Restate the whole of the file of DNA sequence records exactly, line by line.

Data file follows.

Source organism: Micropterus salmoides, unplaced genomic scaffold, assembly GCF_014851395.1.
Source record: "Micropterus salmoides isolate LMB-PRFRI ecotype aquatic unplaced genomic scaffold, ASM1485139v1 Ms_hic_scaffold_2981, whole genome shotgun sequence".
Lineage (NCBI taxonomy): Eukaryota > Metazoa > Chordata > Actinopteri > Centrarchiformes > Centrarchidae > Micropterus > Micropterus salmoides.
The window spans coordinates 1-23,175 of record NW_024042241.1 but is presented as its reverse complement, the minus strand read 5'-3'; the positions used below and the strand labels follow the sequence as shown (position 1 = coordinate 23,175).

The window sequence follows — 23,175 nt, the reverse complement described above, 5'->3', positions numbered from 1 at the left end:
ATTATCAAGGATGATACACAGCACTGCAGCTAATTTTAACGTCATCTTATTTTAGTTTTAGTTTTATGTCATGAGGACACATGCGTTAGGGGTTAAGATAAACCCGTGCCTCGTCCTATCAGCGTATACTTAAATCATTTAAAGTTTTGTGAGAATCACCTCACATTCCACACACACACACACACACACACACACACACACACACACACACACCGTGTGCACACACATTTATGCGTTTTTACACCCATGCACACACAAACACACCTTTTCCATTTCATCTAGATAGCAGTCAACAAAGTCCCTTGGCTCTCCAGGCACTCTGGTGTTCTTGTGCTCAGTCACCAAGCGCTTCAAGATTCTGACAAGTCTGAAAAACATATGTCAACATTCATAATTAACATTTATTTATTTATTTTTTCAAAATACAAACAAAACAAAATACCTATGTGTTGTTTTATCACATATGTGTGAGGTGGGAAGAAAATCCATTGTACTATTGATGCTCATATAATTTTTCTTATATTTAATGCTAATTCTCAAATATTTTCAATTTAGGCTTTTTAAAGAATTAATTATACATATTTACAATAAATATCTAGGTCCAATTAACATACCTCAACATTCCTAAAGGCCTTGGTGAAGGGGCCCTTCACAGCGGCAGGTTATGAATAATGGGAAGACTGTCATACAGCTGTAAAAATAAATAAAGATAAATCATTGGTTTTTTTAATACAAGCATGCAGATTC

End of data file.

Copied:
Source organism: Micropterus salmoides, unplaced genomic scaffold, assembly GCF_014851395.1.
Source record: "Micropterus salmoides isolate LMB-PRFRI ecotype aquatic unplaced genomic scaffold, ASM1485139v1 Ms_hic_scaffold_2981, whole genome shotgun sequence".
Lineage (NCBI taxonomy): Eukaryota > Metazoa > Chordata > Actinopteri > Centrarchiformes > Centrarchidae > Micropterus > Micropterus salmoides.
The window spans coordinates 1-23,175 of record NW_024042241.1 but is presented as its reverse complement, the minus strand read 5'-3'; the positions used below and the strand labels follow the sequence as shown (position 1 = coordinate 23,175).

The window sequence follows — 23,175 nt, the reverse complement described above, 5'->3', positions numbered from 1 at the left end:
ATTATCAAGGATGATACACAGCACTGCAGCTAATTTTAACGTCATCTTATTTTAGTTTTAGTTTTATGTCATGAGGACACATGCGTTAGGGGTTAAGATAAACCCGTGCCTCGTCCTATCAGCGTATACTTAAATCATTTAAAGTTTTGTGAGAATCACCTCACATTCCACACACACACACACACACACACACACACACACACACACACACACCGTGTGCACACACATTTATGCGTTTTTACACCCATGCACACACAAACACACCTTTTCCATTTCATCTAGATAGCAGTCAACAAAGTCCCTTGGCTCTCCAGGCACTCTGGTGTTCTTGTGCTCAGTCACCAAGCGCTTCAAGATTCTGACAAGTCTGAAAAACATATGTCAACATTCATAATTAACATTTATTTATTTATTTTTTCAAAATACAAACAAAACAAAATACCTATGTGTTGTTTTATCACATATGTGTGAGGTGGGAAGAAAATCCATTGTACTATTGATGCTCATATAATTTTTCTTATATTTAATGCTAATTCTCAAATATTTTCAATTTAGGCTTTTTAAAGAATTAATTATACATATTTACAATAAATATCTAGGTCCAATTAACATACCTCAACATTCCTAAAGGCCTTGGTGAAGGGGCCCTTCACAGCGGCAGGTTATGAATAATGGGAAGACTGTCATACAGCTGTAAAAATAAATAAAGATAAATCATTGGTTTTTTTAATACAAGCATGCAGATTC